Shock and anger on Mount Everest
“It‘s a tremendous shock to us all“, Dawa Steven Sherpa writes to me from the basecamp on the Nepalese side of Mount Everest. “My team was extremely lucky to miss the avalanche but we have all lost friends and family members in the avalanche.” As in the previous years the 30-year-old Nepalese is leading an “Eco Everest Expedition” which is combining business and ecology: clients are led to the 8850-meter-high summit, but the team is also collecting garbage and brings it down to the valley.
It is still unclear when the climbing season on Everest will continue – and if at all. Alpine Ascents International (AAI) is the first of the big Everest players that has called off its expedition. “We have all agreed the best thing is to not continue this season’s climb, so that all can mourn the loss of family, friends and comrades in this unprecedented tragedy”, AAI writes on its website. Among the 16 avalanche victims of last Friday were five Sherpas working for AAI. They also supported the U.S. climber Joby Ogwyn, who planned to make the first wingsuit flight from the summit of Everest. Discovery Channel has meanwhile cancelled the live TV broadcast of the jump that was originally planned for 11 May. The team of Adventure Consultants that had lost three members in the avalanche has also decided to go home.
The Nepalese government has been coming under public pressure after the avalanche disaster on Everest. It’s announcement to pay an emergency aid of 40,000 rupees (about US $400) to the victims’ families invoked disbelief at the Sherpas. The mountain guides, the high altitude porters and the basecamp staff presented a list of demands and threatened to boycott all further work on the mountain. Among other things, they require that the government establishes a relief fund in which it shall pay 30 percent of the royalties from the climbing permits. That would be a million dollars this year. The local staff of the Everest expeditions also demand that they will not derive any disadvantages if they do decide not to return to the mountain this season because of the avalanche accident.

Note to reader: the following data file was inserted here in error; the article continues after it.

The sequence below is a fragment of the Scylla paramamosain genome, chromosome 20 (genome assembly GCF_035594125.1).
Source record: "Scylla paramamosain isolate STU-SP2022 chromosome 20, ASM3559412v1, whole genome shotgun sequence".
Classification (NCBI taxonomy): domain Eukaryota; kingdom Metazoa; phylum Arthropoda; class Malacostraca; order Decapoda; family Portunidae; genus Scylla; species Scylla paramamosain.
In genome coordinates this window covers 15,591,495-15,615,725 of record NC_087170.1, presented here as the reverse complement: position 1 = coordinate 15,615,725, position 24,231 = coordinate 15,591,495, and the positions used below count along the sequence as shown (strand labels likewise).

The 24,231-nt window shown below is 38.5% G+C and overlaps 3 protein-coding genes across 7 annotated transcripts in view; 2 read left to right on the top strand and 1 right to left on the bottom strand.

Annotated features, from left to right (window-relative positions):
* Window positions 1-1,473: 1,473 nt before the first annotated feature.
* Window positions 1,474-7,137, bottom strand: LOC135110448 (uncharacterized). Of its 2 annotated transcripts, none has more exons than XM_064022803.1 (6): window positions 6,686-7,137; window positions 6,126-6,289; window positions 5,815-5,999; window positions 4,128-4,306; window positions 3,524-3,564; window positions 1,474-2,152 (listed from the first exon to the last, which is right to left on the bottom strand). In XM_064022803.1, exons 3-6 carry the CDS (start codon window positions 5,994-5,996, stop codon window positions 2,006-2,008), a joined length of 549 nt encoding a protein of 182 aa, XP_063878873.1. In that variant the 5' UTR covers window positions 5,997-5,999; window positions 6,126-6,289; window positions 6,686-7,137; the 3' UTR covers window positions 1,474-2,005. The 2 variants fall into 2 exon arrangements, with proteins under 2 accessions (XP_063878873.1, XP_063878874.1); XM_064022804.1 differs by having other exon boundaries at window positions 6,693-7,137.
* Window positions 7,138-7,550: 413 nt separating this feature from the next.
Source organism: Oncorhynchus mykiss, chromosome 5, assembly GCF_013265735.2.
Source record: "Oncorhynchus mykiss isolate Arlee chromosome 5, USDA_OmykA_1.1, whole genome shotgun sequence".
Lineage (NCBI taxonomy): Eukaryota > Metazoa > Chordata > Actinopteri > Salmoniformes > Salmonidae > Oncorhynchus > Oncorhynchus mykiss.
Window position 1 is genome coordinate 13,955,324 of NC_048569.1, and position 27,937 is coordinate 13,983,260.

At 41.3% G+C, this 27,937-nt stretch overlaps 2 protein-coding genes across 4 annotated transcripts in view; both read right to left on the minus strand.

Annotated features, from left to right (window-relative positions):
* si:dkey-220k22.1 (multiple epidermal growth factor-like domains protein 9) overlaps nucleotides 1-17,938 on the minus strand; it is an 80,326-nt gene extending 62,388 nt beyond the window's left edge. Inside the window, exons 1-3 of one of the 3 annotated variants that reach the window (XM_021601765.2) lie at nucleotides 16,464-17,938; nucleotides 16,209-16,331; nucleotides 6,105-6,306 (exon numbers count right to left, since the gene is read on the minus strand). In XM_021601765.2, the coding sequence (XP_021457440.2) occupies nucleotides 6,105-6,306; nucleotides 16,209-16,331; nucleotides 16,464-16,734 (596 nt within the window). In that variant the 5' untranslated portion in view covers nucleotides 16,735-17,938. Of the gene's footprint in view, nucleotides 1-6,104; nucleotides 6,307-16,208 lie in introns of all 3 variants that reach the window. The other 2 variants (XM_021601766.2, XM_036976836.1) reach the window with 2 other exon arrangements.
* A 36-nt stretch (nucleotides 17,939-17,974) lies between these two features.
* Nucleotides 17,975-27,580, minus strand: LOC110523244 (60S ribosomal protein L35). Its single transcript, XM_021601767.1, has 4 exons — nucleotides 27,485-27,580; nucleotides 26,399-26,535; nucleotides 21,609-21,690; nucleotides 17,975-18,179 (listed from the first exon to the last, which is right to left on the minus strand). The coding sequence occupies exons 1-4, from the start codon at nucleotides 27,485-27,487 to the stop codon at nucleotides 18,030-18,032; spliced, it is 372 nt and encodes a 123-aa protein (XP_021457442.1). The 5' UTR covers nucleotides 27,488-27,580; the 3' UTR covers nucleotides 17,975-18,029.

According to the Nepalese government 334 mountaineers from 41 countries have pitched their tents at the foot of Everest this spring. More than 400 Nepali support staff, mostly from the Khumbu region, is working for the 31 expedition teams.
Donations for the victims’ families
I had already informed you, that you can donate for the families of the avalanche victims via the Sherpa Support Fund of the American Alpine Club. Furthermore, Dawa Steven Sherpa informed me about the “Juniper Fund” that was founded by the US climbers Melissa Arnot and David Morton. Both have climbed Everest several times and support with their relief fund “individuals, families and communities in underserved countries adversely impacted by their work for the mountain-based adventure industry”.
My thoughts are with the 16 dead Nepalese from Mount Everest (R.I.P.) and those who mourn them.
Date22. April 2014 | 12:06
TagsAAI, Avalanche, Boycott, Dawa Steven Sherpa, Discovery Channel, Juniper Fund, Mount Everest, Ogwyn